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Diabetes Positive Approach, Issue #1304-- Cope with Diabetes; Live Healthy
April 02, 2013
Diabetes treatment for children with type 1 is with insulin. This is administered through injection or with the use of insulin pump along with monitoring the blood sugar and a thoroughly planned and handled diet and exercise program. The children should be allowed to test their blood sugar in school although some parents choose to have this done in the clinic.
Why is insulin injected? It is because it becomes ineffective when taken by mouth since it is broken down by the digestive system. Scientists have tried to experiment on the use of eye drops and nasal sprays but they have not been thoroughly successful. Anyway, the insulin syringes use smaller and thinner needles so they are not really uncomfortable to use.
Diabetes treatment for children and adults is a lifetime commitment of insulin injections, blood glucose monitoring, eating healthy and exercising regularly. This treatment plan changes as the child grows so it can appear disturbing but no one is alone. The diabetes treatment team of the doctor, dietician and diabetes educator can help make the whole thing easier. And we are here to help with this website.
Insulin is Needed For Type 1 Diabetes to Survive
Here are the many types of insulin:
Regular insulin like human insulin (Novolin R and Humulin R) works half an hour after injection and peaks around 60 to 90 minutes.
Rapid-acting insulin like the insulin aspart (Novolog) and the insulin lispro (humalog) begins working around 5 to 15 minutes after injection and peaks half an hour to an hour and a half later.
Intermediate-acting insulin like NPH insulin (Novolin N, Humulin N), begins working 2 to 4 hours after injection and peaks in 4 to 12 hours.
Long-acting insulin like insulin glargine (Lantus) almost has no peak and may give coverage for as long as 24 hours.
The doctor may prescribe a mixture of types of insulin after considering the child's needs and age. As for insulin delivery, some children need insulin many times every day, some use insulin pump which employs a thin and small catheter to deliver insulin. The catheter is placed under the skin that delivers insulin continuously.
The children who use insulin pumps can give themselves extra insulin for every meal they eat. The pump can be programmed to deliver specific insulin dose automatically allowing for adjustments for less or more, depending on the child's activity, meals and blood sugar level.
Some use pen injectors to help make the injection easily in the clinic or in the classroom but not in the bathrooms for most times they are not clean. Those who need insulin injection before lunch need some extra time for this. Some children need only two injections before breakfast and before dinner. Type 1 diabetic children need two kinds of insulin: the long-acting and the short-acting one.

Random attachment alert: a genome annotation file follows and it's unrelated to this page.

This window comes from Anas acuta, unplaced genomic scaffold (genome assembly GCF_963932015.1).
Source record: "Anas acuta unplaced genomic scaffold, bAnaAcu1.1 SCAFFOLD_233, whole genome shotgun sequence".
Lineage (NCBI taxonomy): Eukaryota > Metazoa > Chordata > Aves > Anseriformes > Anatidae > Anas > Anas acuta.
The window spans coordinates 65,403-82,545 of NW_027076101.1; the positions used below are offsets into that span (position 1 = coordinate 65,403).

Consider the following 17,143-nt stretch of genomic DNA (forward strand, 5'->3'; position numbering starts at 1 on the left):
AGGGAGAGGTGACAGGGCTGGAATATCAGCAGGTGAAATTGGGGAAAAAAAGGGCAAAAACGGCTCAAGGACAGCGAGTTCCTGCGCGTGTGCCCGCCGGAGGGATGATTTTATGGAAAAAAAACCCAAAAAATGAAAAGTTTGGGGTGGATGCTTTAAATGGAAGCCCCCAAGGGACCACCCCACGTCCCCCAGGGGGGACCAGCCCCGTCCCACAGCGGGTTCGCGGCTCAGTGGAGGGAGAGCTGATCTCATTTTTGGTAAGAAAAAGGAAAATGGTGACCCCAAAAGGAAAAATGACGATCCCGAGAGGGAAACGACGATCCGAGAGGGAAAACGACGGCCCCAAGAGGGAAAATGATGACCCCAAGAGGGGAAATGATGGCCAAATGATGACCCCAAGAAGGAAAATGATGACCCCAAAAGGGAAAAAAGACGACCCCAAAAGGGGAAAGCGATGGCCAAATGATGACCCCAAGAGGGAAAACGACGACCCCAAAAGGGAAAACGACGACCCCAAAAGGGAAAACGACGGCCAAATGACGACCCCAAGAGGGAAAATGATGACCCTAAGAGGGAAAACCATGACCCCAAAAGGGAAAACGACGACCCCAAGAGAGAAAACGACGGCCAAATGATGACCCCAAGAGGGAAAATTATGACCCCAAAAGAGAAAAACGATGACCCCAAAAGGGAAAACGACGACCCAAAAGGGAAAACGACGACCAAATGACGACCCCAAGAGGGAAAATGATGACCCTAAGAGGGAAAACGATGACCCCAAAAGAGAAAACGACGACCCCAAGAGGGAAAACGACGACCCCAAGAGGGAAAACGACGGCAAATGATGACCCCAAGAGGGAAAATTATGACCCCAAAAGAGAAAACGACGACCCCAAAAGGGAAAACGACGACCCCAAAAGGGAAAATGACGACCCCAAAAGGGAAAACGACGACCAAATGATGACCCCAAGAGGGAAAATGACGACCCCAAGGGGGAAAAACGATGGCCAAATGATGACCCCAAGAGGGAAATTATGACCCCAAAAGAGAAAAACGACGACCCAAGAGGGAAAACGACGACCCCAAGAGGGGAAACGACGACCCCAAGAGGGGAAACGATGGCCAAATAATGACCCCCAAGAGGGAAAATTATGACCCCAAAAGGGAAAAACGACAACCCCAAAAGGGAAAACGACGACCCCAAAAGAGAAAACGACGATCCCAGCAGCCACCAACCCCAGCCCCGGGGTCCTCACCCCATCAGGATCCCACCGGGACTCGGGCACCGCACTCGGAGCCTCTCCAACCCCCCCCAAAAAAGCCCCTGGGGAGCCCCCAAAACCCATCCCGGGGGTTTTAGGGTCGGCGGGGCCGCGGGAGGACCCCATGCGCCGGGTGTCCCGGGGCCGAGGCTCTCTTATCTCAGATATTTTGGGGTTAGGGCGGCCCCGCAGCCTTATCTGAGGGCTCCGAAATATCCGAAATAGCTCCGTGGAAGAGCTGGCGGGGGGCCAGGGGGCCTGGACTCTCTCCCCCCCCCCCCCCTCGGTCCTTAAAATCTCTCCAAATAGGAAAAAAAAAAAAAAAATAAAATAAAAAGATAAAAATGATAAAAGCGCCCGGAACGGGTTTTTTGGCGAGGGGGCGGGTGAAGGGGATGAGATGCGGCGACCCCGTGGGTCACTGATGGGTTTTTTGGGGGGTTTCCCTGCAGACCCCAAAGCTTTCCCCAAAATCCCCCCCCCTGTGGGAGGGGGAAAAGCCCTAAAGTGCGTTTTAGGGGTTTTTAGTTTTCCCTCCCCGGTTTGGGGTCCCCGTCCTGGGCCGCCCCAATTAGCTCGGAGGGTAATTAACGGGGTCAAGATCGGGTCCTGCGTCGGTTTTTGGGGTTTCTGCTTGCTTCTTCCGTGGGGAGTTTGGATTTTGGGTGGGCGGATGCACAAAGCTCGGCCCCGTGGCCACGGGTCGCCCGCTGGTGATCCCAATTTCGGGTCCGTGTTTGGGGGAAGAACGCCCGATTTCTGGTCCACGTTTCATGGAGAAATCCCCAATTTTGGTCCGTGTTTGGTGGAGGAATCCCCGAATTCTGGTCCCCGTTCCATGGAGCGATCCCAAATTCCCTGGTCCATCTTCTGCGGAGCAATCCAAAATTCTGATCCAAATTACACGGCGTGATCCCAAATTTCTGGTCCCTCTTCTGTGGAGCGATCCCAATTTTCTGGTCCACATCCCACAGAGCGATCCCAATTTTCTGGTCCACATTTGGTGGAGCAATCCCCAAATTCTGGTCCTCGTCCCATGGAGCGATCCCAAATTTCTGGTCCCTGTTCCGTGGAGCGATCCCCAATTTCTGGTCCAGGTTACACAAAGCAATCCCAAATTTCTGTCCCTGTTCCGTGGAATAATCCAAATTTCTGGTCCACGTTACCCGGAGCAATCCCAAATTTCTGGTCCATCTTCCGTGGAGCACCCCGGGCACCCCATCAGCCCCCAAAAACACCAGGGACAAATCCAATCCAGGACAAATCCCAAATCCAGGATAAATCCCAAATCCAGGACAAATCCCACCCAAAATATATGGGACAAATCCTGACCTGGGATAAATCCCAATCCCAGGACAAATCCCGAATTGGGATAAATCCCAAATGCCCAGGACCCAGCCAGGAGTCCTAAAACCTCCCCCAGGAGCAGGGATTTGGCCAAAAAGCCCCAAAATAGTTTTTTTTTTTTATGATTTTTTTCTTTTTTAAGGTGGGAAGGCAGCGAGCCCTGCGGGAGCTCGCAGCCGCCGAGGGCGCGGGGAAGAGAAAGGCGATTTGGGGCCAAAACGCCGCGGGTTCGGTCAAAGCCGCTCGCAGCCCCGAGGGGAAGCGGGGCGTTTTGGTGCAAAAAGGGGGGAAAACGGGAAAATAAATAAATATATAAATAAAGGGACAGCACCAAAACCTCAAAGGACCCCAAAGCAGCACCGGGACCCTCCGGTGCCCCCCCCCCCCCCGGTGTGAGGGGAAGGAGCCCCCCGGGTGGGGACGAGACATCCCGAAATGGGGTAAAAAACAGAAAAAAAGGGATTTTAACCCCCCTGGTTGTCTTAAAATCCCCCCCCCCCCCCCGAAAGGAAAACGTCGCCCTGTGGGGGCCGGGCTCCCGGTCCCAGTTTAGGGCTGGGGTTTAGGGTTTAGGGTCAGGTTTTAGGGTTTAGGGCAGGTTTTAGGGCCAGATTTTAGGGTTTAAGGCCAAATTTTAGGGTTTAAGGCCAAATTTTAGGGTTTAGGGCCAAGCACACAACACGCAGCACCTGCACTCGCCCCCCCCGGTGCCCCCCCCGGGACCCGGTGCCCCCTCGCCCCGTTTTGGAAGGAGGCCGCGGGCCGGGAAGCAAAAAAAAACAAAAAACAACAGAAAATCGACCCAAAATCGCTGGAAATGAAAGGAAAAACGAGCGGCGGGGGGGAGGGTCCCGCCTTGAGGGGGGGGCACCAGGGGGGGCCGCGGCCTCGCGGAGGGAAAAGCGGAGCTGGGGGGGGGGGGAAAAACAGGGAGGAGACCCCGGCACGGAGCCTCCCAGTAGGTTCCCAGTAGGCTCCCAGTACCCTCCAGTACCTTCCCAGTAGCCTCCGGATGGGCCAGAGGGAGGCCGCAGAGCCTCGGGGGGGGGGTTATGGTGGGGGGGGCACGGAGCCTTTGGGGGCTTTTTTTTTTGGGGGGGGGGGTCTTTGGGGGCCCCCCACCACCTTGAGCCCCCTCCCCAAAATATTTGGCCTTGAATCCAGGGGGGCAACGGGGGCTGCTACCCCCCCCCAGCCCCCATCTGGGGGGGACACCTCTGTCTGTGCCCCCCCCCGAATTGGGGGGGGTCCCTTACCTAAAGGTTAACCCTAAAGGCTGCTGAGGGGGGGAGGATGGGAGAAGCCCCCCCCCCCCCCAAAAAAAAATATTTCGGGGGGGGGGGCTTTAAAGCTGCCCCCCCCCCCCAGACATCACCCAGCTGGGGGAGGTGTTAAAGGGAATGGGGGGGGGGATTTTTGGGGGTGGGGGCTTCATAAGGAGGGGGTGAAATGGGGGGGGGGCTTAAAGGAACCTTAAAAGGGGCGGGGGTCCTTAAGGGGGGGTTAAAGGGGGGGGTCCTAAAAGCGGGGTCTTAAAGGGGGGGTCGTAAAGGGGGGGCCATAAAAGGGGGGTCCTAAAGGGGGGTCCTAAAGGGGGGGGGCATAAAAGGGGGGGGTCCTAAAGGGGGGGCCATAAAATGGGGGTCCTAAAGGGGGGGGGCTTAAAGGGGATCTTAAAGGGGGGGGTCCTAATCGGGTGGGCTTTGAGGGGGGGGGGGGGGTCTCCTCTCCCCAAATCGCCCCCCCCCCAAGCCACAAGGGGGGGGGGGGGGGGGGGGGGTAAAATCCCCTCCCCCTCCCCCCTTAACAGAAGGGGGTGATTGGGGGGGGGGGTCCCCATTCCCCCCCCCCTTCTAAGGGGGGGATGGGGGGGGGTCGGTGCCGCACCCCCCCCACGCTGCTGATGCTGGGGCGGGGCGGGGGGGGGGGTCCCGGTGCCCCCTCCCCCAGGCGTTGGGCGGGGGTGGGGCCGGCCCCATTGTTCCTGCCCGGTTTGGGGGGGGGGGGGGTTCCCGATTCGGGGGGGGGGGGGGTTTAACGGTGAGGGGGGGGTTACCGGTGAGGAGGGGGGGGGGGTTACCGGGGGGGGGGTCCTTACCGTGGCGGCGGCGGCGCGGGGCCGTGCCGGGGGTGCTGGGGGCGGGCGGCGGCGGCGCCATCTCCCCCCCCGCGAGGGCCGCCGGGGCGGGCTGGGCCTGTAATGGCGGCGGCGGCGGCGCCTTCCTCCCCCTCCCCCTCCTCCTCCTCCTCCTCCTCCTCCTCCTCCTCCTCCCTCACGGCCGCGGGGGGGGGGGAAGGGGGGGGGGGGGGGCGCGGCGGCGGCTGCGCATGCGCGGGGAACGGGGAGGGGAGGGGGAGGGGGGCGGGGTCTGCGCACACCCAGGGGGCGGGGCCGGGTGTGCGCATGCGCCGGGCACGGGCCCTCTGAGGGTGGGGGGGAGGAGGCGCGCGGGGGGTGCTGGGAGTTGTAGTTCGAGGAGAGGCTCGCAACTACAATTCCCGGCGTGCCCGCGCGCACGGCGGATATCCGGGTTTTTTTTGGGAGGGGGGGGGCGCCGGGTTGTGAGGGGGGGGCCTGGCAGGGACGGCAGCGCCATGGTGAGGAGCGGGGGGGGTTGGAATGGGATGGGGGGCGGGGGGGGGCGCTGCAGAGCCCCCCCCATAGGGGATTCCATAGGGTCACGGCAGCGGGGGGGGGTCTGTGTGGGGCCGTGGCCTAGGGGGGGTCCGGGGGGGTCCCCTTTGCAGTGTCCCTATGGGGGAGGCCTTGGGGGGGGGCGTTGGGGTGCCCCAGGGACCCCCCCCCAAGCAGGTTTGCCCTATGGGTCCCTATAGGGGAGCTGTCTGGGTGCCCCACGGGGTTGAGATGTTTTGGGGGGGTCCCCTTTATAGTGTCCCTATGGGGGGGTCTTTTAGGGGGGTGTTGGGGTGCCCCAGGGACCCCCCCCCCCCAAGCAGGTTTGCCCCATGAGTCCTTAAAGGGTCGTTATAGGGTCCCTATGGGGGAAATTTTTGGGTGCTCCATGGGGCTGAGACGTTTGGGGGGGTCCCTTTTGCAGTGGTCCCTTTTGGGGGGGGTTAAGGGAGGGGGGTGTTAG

Monitoring the Blood Sugar
The number of times to check the blood sugar level depends on the type of insulin treatment needed. It should be at least three times a day which means quite a few finger sticks. There are meters though that allow to test other sites of the body. Testing often is important because it is the way to make certain that the blood sugar of the child stays within the target level. The doctor will inform you of the target level.
Recording the blood sugar reading for each test is important too. The doctor will want to get a copy of this, or sometimes this can be downloaded from the glucose meters. It is important though to know what foods and activities are affecting the blood sugar level so the diabetes treatment for children plan can be adjusted accordingly.
Another tool that helps with the blood sugar testing is the continuous glucose monitoring or CGM device especially for those who have hypoglycemia unawareness. This device uses a fine needle placed under the skin that tests the blood glucose every few minutes. This and the next part on this will make it easier to succeed at the diabetes treatment for children.
Diabetes treatment for children, part of which is covered in Part A on such treatment as administering insulin and monitoring the blood sugar. Here we are in Part B where the coverage is on getting regular physical activity, eating healthy, the treatments under investigation and dealing with other issues.